Groundwater overdraft can create new water quality problems or make existing problems worse because contaminants travel with falling water tables into deeper wells. Nitrate contamination stemming from fertilizer use is widespread, especially in many rural communities that, unlike most large cities, are totally dependent on groundwater.

Harter and colleagues found that more than 200,000 people using small, household wells in the Salinas and Tulare basins have been affected. In some counties of the Central Valley more than 40 percent of domestic wells are contaminated with nitrate.

“Providing drinking water solutions for affected communities is urgently needed,” he said.

Salinity accumulation is another groundwater issue. Sources of salt include soil, irrigation water, animal agriculture, and municipal and industrial wastes. Salinity affects about 500,000 acres of farmland, mostly in the San Joaquin Valley. But it affects urban areas, too.

Land subsidence

Land subsidence related to groundwater overdraft threatens the stability of roads, bridges, canals, and other infrastructure.

At the Yolo Bypass near Interstate 5, an instrument that measures land subsidence showed the ground sank by almost a foot in 2014. More recently, a study by NASA’s Jet Propulsion Laboratory for the California Department of Water Resources mapped subsidence in the Central Valley and determined the land is sinking faster than ever before — nearly two inches a month in some locations. Land near Corcoran in the Tulare basin sank 13 inches in just eight months. And a “subsidence bowl” of 14 inches was detected less than a half mile from the California Aqueduct.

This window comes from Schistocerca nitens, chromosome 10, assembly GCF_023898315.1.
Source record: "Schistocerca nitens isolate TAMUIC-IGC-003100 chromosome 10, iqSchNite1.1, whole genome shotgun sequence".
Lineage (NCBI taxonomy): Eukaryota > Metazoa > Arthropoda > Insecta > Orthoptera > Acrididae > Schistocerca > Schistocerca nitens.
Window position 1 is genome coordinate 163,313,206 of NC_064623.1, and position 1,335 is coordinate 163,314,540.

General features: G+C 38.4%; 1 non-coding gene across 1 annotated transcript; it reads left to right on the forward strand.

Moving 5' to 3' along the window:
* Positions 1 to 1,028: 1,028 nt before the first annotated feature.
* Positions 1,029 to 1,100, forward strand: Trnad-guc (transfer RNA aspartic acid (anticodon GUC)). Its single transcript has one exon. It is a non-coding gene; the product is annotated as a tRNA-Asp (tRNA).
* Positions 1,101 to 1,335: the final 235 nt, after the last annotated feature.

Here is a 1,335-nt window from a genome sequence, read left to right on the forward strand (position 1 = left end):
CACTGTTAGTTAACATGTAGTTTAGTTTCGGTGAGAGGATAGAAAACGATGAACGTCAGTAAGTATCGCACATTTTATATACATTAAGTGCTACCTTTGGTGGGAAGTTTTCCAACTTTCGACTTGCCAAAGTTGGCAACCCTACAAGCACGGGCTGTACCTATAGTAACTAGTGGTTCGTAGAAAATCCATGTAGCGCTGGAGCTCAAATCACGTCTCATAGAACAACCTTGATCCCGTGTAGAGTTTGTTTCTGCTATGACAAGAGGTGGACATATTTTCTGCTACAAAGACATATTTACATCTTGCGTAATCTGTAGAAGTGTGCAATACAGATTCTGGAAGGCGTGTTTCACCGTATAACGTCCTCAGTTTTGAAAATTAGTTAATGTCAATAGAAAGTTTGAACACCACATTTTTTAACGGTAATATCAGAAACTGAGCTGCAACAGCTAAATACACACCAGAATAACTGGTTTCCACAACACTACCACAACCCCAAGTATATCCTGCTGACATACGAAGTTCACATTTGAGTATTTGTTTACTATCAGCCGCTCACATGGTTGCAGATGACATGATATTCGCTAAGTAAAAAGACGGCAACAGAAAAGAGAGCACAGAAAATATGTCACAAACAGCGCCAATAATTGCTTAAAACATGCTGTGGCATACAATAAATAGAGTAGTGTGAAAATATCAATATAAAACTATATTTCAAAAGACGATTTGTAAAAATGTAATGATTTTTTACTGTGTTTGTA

“Land subsidence due to groundwater extraction occurs because the clays compact, while sands and gravels do not compact appreciably,” explained hydrogeology professor Graham Fogg.


low riverbed
Land subsidence related to groundwater overdraft threatens the stability of roads, bridges, canals, and other infrastructure. Pictured here is the Delta-Mendota Canal, used for irrigation on the west side of the San Joaquin Valley. According to the U.S Geological Survey, land subsidence has reduced flow capacity of the Delta-Mendota Canal, the California Aqueduct, and other canals.

Ecological impact


Lower groundwater levels can drain water from rivers and streams, stressing ecosystems.

The Scott River in Siskiyou County is a tributary to the Klamath River that provides spawning habitat for salmon and steelhead trout. Keeping summer flows in this groundwater-dependent ecosystem are critical, but water flows during this period are below what they’ve been historically. Portions of the river have dried up on occasion.

Harter’s team developed modeling tools to better understand the Scott River system and is working with UC Davis hydrology professor Helen Dahlke, area farmers, and stakeholders to find management practices such as groundwater recharge to help improve the summertime streamflow.

“Recharging areas near the stream in the winter and spring is possible because we have lots of surface water available at that time,” Harter said. “We’re trying to keep the water table up high for as long as possible to improve aquifer support for late summer streamflow, when it’s more important for the fish.”